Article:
Hydrogen is the most abundant element in the universe and has the potential to reduce anthropogenic greenhouse gas emissions and decarbonize our planet. What makes hydrogen vital is its capability to be a clean, safe and flexible energy carrier. Additionally, when combusted to generate heat or electricity, it produces water. These characteristics make it an excellent component for numerous emission-intensive sectors looking to reduce their carbon footprint, such as power, transportation, and, more commonly, the industrial sector.
To do so, however, will require moving away from the current, carbon-intensive production methods and using green techniques powered by renewable electricity sources. Also, technological advances and policy support will be needed to reduce the cost of production, storage, and utilization of hydrogen for its deployment across diverse sectors.
The Carbon-Intensity of Current Production Techniques
Hydrogen has been utilized in the industrial sector since the early 1900s and presently is in demand in oil refineries, fertilizer production, and glass and iron manufacturing processes. Hydrogen production is currently a very carbon-intensive activity. Hydrogen is a highly reactive element that isn’t found in its pure form in nature. It is derived from diverse sources such as water, biomass, and fossil fuels. Currently, 95 percent of hydrogen, also known as “gray hydrogen,” is made from fossil fuels such as natural gas and coal using steam reformation, a high-temperature process in which steam reacts with a hydrocarbon fuel. Six percent of global natural gas and two percent of global coal produce hydrogen, emitting 830 million tonnes of carbon dioxide (CO2) per year. This is equivalent to the CO2 emissions of the United Kingdom and Indonesia combined.[i]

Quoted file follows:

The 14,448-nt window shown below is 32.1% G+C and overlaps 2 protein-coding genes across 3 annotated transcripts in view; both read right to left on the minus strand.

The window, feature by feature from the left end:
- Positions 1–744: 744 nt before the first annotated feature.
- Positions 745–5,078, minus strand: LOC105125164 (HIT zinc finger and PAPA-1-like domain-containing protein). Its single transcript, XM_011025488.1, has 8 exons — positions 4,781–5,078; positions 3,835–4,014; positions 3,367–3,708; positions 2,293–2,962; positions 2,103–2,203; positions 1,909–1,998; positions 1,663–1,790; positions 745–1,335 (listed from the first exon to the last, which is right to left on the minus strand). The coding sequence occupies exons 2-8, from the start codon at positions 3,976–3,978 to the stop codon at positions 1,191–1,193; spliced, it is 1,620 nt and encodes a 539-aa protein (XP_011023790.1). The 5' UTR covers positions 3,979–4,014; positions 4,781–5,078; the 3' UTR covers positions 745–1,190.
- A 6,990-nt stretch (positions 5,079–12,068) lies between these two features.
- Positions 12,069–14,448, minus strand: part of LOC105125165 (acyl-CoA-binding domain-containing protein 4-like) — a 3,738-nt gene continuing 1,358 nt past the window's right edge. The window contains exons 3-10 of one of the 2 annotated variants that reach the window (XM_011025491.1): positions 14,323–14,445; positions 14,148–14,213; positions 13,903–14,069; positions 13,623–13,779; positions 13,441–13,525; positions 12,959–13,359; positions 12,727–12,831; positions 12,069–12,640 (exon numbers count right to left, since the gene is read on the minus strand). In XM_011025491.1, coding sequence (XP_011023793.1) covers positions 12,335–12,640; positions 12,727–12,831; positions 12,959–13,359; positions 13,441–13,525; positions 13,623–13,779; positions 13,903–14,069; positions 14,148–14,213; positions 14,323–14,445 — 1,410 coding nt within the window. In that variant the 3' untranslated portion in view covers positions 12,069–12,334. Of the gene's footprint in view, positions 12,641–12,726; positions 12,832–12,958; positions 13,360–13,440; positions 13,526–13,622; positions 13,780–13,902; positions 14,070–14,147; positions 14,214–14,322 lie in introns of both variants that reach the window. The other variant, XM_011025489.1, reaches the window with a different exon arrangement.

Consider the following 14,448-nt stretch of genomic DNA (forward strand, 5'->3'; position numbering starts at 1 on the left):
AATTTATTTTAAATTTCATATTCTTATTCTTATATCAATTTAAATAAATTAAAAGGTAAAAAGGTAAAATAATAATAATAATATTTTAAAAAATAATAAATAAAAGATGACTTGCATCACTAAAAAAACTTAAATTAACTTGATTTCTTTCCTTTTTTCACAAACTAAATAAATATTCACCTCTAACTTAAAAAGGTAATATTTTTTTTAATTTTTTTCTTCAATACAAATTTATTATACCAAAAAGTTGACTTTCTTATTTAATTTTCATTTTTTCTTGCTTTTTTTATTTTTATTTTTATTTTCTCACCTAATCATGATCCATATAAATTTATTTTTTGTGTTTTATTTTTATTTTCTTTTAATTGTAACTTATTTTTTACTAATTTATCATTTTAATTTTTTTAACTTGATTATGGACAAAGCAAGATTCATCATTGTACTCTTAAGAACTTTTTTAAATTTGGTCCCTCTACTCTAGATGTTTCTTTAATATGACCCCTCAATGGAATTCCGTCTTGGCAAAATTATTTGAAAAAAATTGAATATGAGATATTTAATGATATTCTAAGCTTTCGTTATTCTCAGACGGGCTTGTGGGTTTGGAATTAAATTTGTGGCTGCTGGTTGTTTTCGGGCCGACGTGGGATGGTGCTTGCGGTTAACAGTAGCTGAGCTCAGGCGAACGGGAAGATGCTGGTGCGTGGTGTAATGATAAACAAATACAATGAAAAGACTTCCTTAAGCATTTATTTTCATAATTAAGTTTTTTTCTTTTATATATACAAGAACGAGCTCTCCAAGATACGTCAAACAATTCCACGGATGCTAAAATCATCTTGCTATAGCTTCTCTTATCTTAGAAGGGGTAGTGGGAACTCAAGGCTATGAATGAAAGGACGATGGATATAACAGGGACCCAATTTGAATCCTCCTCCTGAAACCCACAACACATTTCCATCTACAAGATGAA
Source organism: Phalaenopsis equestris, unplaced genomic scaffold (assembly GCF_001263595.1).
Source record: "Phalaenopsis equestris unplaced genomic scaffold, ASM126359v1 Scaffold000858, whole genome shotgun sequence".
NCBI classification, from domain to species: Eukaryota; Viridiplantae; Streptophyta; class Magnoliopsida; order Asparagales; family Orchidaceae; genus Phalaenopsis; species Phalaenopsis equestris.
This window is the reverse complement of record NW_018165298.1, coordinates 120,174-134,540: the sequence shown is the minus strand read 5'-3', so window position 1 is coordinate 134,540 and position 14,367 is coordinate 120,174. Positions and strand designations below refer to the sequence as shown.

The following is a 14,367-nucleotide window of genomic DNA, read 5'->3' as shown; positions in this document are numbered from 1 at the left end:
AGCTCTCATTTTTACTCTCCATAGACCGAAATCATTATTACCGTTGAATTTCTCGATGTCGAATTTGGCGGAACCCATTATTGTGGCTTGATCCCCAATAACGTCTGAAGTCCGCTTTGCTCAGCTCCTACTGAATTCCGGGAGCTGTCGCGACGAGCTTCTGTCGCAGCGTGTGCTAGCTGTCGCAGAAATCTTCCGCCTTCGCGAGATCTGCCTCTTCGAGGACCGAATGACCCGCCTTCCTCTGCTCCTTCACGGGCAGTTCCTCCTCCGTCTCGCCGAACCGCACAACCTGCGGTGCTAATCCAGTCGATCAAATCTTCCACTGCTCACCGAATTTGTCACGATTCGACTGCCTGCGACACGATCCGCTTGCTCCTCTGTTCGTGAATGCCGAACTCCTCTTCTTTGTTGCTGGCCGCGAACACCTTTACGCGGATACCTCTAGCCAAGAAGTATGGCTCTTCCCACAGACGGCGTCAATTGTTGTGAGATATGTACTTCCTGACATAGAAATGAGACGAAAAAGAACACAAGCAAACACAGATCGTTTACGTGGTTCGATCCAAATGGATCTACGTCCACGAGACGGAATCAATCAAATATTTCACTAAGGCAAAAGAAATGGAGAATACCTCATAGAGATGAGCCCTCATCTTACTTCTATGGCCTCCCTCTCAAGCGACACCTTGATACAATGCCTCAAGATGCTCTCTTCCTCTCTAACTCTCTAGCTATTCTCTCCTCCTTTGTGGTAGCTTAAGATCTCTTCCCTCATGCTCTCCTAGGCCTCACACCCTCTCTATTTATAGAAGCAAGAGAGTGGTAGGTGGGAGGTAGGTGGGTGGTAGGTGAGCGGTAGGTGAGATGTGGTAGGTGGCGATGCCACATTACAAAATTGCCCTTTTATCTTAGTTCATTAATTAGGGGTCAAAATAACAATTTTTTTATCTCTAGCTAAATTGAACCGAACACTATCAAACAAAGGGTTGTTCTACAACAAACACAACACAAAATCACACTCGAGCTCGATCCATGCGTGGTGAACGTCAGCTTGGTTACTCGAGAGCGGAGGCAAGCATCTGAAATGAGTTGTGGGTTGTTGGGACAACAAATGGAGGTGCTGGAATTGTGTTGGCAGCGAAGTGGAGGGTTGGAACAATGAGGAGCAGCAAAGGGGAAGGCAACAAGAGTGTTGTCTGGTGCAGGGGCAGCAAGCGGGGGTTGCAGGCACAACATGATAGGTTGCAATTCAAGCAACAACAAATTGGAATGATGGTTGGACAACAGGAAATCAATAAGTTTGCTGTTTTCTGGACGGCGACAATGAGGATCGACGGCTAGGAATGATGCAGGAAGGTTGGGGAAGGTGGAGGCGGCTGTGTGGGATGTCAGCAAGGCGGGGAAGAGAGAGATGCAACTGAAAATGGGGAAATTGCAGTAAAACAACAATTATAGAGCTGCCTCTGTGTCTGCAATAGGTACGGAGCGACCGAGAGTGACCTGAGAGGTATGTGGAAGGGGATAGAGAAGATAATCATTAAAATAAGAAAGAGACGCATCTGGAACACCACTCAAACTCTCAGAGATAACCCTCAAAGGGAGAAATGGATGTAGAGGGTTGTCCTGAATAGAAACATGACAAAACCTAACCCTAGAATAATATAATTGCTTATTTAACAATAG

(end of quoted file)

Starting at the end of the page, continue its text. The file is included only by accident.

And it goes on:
According to Praxair, one of the world’s largest hydrogen producers, producing 1 million standard cubic feet (SCF) of hydrogen from natural gas leads to the emission of 21.9 metric tons of carbon dioxide (CO2). Simplifying these numbers for comparison, while producing 1 kilogram (kg) of hydrogen produces 9.3 kgs of CO2, 1 gallon of gasoline, which is the exact energy equivalent of one kilogram of hydrogen, produces 9.1 kgs of CO2 when combusted.[ii] The bottom line? Shifting to gray hydrogen will not lower the emission intensity of any sector where it is employed. Hence, decarbonizing production is crucial because even though hydrogen does not generate emissions when combusted, its production negates all the positive benefits.